What follows is a addition to the Second Edition of The Gospel of John, my restoration of that original text, free from the later interpolations and excisions of the organized Christian religion, and translated afresh from the Greek. You will find ordering information here.
Especially in the Prologue and the baptism of Jesus, the Gospel of John seeks to parallel Jesus to Moses, and even say he is superior to Moses. Why is that?
The Torah explains Moses’s name as from the Hebrew משה (mashah, “to draw [out]”), because he was drawn out of the waters as a child (Exodus 2:10). But, as an Egyptian, the pharaoh’s daughter (whom I believe with Hans Gödicke became the pharaoh Hatshepsut and was the pharaoh in the Exodus story) would hardly have given him a name in Hebrew; she called him Mosera or Ramoses < hieroglyphics appear here in the text that cannot be reproduced in this blog >, which mean “Born of Ra” or “Son of Ra” in Egyptian; i.e., Son of God, since Amen-Ra was by the Middle Kingdom the deity of a virtually monotheistic Egypt. The latter was the name of several pharaohs. Hatshepsut’s father Thutmose (“Son of Thoth”) and mother Ahmes (“Daughter of Amon”) had similarly constructed names.
Moses’s father Amram, which is usually explained as meaning “Friend of the Most High” or “The People are Exalted” in Hebrew, but it is surely a corruption into Hebrew of Amen-Ra. Amram married his aunt; it was typical of Egyptian royalty to wed close relations. Moses’s sister is remembered as Miriam, a corruption into Hebrew of “Meri-Amen”, “Beloved Amen” in Egyptian; Jesus’s wife Mary’s name comes from the same root. Moses is adopted into the ruling pharaonic family, and becomes their intimate counsellor, with power to rule in his own right. These are all Egyptian royal names, and whatever actually happened, it is clear that Moses was meant some day to be pharaoh – and that, as the Israelites escaped Egypt and sought freedom, they took Moses and his family as their own pharaoh-like rulers. (Thus they sought to recreate for themselves the “fleshpots of Egypt” that they had but lately escaped!)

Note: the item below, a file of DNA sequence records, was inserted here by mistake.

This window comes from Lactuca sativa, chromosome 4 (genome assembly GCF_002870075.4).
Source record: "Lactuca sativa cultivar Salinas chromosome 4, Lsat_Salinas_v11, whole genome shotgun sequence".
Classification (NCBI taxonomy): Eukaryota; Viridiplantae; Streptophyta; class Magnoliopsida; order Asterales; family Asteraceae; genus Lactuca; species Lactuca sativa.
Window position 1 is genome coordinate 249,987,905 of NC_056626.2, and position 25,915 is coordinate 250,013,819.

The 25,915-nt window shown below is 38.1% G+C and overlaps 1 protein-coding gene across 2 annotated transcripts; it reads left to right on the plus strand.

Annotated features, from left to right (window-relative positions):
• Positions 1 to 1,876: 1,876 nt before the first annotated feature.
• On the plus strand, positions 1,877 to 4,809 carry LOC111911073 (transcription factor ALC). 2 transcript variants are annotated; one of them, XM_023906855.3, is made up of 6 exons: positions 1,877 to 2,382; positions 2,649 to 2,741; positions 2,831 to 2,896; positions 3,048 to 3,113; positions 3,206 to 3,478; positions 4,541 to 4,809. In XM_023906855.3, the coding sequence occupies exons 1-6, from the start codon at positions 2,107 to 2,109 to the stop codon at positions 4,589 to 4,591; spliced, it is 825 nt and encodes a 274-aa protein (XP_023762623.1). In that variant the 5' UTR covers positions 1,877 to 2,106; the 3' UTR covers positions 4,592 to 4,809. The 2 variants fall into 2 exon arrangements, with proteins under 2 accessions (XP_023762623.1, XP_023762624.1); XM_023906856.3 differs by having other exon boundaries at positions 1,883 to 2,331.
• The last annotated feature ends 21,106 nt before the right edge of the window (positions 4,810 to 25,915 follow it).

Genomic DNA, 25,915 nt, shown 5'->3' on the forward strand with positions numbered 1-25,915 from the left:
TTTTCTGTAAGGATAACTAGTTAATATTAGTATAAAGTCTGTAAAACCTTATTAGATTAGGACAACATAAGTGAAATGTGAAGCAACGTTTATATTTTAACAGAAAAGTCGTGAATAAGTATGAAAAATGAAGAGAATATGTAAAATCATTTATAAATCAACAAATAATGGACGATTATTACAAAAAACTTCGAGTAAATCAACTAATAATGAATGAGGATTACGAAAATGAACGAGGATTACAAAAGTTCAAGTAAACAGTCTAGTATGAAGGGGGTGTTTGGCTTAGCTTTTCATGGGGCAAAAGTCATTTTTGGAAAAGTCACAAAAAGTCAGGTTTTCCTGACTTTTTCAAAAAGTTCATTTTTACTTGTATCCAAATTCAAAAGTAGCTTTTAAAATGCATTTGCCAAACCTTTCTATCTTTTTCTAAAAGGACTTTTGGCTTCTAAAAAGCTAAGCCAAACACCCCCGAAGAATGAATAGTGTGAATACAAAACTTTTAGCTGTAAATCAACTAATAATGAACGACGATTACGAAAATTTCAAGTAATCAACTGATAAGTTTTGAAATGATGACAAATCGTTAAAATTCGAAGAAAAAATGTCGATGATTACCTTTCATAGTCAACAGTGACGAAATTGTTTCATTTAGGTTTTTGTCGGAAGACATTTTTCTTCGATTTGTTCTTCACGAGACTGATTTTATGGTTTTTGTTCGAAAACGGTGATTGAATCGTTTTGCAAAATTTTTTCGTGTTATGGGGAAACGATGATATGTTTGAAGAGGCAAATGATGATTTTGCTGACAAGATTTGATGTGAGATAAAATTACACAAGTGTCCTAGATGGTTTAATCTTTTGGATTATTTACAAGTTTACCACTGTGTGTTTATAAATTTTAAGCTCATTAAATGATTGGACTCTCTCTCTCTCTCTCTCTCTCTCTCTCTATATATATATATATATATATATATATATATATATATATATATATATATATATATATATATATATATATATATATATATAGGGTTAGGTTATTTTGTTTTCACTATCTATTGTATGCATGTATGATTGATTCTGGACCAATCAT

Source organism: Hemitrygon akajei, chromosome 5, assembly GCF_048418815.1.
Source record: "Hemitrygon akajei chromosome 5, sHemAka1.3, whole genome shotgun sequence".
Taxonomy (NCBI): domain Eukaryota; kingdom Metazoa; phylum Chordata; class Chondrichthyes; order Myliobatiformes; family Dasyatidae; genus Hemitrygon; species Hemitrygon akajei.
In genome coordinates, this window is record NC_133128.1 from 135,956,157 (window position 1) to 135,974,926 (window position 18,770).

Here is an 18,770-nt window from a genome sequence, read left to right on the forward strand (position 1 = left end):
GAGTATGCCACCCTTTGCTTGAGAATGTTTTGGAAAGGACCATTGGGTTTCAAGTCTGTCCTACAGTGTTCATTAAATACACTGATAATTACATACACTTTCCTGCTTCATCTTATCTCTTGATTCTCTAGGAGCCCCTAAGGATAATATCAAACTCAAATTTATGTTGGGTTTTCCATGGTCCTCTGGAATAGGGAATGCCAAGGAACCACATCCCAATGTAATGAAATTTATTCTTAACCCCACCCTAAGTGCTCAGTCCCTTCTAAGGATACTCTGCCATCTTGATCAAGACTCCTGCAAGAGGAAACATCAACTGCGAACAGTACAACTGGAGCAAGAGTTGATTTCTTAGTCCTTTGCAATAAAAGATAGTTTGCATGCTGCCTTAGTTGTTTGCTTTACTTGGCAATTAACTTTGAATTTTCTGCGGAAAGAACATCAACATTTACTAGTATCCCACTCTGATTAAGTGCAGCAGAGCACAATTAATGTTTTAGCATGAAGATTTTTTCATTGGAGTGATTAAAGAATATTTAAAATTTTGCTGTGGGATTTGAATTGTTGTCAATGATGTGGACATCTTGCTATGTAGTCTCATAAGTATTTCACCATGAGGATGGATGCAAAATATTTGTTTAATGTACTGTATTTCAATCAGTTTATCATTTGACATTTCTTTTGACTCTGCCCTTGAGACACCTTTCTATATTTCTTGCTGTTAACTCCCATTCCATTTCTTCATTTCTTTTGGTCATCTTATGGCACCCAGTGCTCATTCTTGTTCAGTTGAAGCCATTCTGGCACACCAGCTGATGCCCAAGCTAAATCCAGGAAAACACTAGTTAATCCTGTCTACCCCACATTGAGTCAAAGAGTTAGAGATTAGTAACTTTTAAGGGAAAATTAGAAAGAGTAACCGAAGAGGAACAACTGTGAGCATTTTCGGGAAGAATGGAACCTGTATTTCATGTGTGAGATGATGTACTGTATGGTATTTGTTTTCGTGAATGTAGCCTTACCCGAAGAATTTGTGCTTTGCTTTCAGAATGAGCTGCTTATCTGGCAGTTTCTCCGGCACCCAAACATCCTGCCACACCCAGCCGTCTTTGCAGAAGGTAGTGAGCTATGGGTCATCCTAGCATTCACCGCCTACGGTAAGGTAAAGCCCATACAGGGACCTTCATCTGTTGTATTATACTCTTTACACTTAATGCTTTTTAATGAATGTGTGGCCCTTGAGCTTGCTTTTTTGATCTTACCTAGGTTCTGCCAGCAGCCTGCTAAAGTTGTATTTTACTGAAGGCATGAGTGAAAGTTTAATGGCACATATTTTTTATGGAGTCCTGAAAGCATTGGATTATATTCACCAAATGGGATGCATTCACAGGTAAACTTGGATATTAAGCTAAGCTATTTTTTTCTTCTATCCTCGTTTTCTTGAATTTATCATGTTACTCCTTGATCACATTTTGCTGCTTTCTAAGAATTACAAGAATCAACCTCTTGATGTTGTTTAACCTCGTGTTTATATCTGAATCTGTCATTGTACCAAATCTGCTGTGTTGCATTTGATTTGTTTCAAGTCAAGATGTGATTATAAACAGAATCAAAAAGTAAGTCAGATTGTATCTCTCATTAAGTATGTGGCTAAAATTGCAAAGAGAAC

The English word “messiah” is a corruption of the Hebrew word mashiach, which came to mean “anointed”, since kings were not crowned but anointed, but which is also probably a corruption of “Mosera”. Thus in its root meaning, to be a messiah is to be (like) a Moses: a king, leader, wayshower, emissary of God. Indeed, when the high priest anointed a king or a priest, he declared on behalf of God that the latter was the son of God (II Samuel 7:14, Psalm 2:6-8).
Thus the Gospel of John draws a parallel between Moses and Jesus specifically to state that Jesus is messiah, the son-by-adoption/anointment of God.
The Egyptian rootage of the most prominent names in the Gospel of John – Jesus and Mary – also underscores the heavily implied presence of Mary at the baptism of Jesus.
Note that the Egyptian word for “dove” is < hieroglyphics >, amenu, a near homonym with < hieroglyphics >, Amen, the Egyptian god of wind. And the dove Mary’s name comes from Mari-Amen, “Beloved Amen”, the original name of Moses’s brother Miriam, who watched as the Pharaoh’s daughter drew him out of the Nile as she bathed, no doubt naked, as Mary, also likely naked, here draws Jesus from the Jordan.